As I walked through the streets of an unknown town, music of drums caught my attention and that’s when I saw her- balancing pots on head, a stick in hand, dancing on a string of rope. People around had a smile on their face and a sense of amusement in their eyes. Yes, she had that skill of making people happy and as the show got over, out came a tiny soul (probably her brother) to collect reward for such a grand performance. I looked to my right and my friend who was standing by my side, watching the show had suddenly left. She was heartbroken and upset at the plight of the little girl who had to work to earn a living and was missing out on her studies. I argued with her that the girl was probably enjoying what she was doing and looked happy and healthy. Maybe she was attending school by the day. How am I supposed to know if we didn’t enquire? For a moment, I felt guilty for having watched the show as if I am encouraging child labour, but it got me thinking of innumerable kids out there being superman/superwoman, working by the day & studying by night.
How quick are we to reach conclusion and show sympathy and disagreement to the things happening around us, but what do we do to change it? Just turning a blind eye towards a situation would not necessarily change it. If you actually look at it, you would realize that most of the times we are blinded by our biases, that’s what volunteering with ‘Mentor Me India’ has taught me.
I still remember the day I was going to meet my mentee for the first time. The classroom was filled with air of tension and excitement. The mentors and mentee sat in group, speculating about possible pairings. I sat in the corner looking at the kids, worried, thinking if I had done the right thing. If I was ready for this responsibility but there wasn’t a possibility of stepping back now.
We were all given a batch and mentor-mentee with same batch were paired together. I searched through the group of kids before me, trying to figure out who my mentee was when she tugged at my kurta, indicating me that we had the same batch. I looked at her and she blushed. I think she was as anxious as I was (or maybe I was more). She told me her name was Tejal and we spent the next hour knowing about our families, our likes and dislikes. She told me that she loves to paint, study and aspires to be a teacher.
During our training sessions with MMI, we were told that we are not their teachers, not their parents, not a financial support and not many other things. That brings me to the question of who I am to this little angel. The answer is very simple and hence, difficult to explain. I am simply her role model.
Remember how as kids we looked up to our mom and said we wanted to be a good cook, we would drape a sari and pretend to be her or look up to our dad and say we want to be a doctor or an engineer or banker. That’s the role I am playing. I should inspire her to be better in every walk of life. Yes, simple as it may seem, it is the most difficult part because you are always tempted to cross that line and help her out with everything you have.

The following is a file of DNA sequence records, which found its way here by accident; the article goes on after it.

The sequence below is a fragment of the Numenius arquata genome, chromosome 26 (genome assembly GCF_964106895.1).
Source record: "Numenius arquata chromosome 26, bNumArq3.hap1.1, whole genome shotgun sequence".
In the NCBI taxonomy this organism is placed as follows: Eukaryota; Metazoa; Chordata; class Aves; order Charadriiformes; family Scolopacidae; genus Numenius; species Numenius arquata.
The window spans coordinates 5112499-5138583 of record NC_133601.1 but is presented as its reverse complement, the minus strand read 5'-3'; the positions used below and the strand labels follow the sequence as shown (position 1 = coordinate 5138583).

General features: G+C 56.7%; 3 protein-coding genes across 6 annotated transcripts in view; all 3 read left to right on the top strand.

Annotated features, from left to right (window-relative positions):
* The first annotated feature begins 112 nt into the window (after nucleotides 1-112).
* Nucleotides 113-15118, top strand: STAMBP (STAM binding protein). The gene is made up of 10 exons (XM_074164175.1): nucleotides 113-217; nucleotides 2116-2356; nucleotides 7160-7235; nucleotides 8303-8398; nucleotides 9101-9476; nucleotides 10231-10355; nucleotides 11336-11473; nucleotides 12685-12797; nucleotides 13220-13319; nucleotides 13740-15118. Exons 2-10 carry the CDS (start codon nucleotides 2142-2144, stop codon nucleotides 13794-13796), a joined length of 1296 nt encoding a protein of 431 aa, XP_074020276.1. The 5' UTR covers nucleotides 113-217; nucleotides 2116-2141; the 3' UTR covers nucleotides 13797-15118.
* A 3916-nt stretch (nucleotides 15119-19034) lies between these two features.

I had a simple plan in mind. Post our first meet, I met her almost every weekend so that I understand her well and develop a deep bond with her.
So, the first one-on-one meeting was planned at her house. I expected her to open up in the comfort of her house and also took this as an opportunity to meet her parents so that they trust me well and I was right. Unlike to my contrary belief or rather my bias (I am using bias because that’s what we were taught in training conducted by MMI) her house was spic and span, well-furnished and surprisingly cute. We spent four hours together reading stories, drawing, talking to her mom and understanding her lifestyle, status of studies.
As months passed, our bond became deeper and she became more comfortable sharing her stories and secrets with me. It was a “mission accomplished” feeling for me.
But that was not my goal. Fun times were over. I mean “Only fun” times were over. It was time for “Goal” setting.
We brain stormed on it together. It had to be simple, achievable and quantifiable so here is what we decided:
While Tejal would be working on her Marathi writing skills, I decided that I would start writing my blog and fulfill my dream of traveling.
With help from our ever enthusiastic event coordinator Dharamraj I met with her teachers, who helped me understand her study pattern better and also gave a few innovative methods of teaching her Marathi. It was fascinating to know how the school had developed a special curriculum to help kids with their shortcomings. The teachers were doing a commendable job of putting in extra efforts to help the kids with extra classes and introducing some fun factor in studies.
Tejal is a sincere kid. True to her word, she loves to study. All she needed was a little guidance and a bit of personal attention and encouragement.
It’s been over a year now and both of us have accomplished our goal and have set new ones. We celebrated our victory by making this beautiful piece of art in hobby ideas.
Although I started my journey as a mentor, thinking that I would be helping a child, it has in turn helped me do things I never thought were possible. Tejal is constantly looking up to me for inspiration and observing me, taking a note of everything I do and every “Hi, Hello and thank you” I say. It makes me feel more responsible and accountable and I try to be a better person every day.
So next time when you look at the kid begging at the street or selling tea or entertaining the crowd, do not turn a blind eye on him. You cannot escape a situation by closing your eyes. Try helping him out and if you cannot help them out at least be kind. Remember it is not a life they chose, it is a life they have got and they are choosing to be better by making a living for themselves.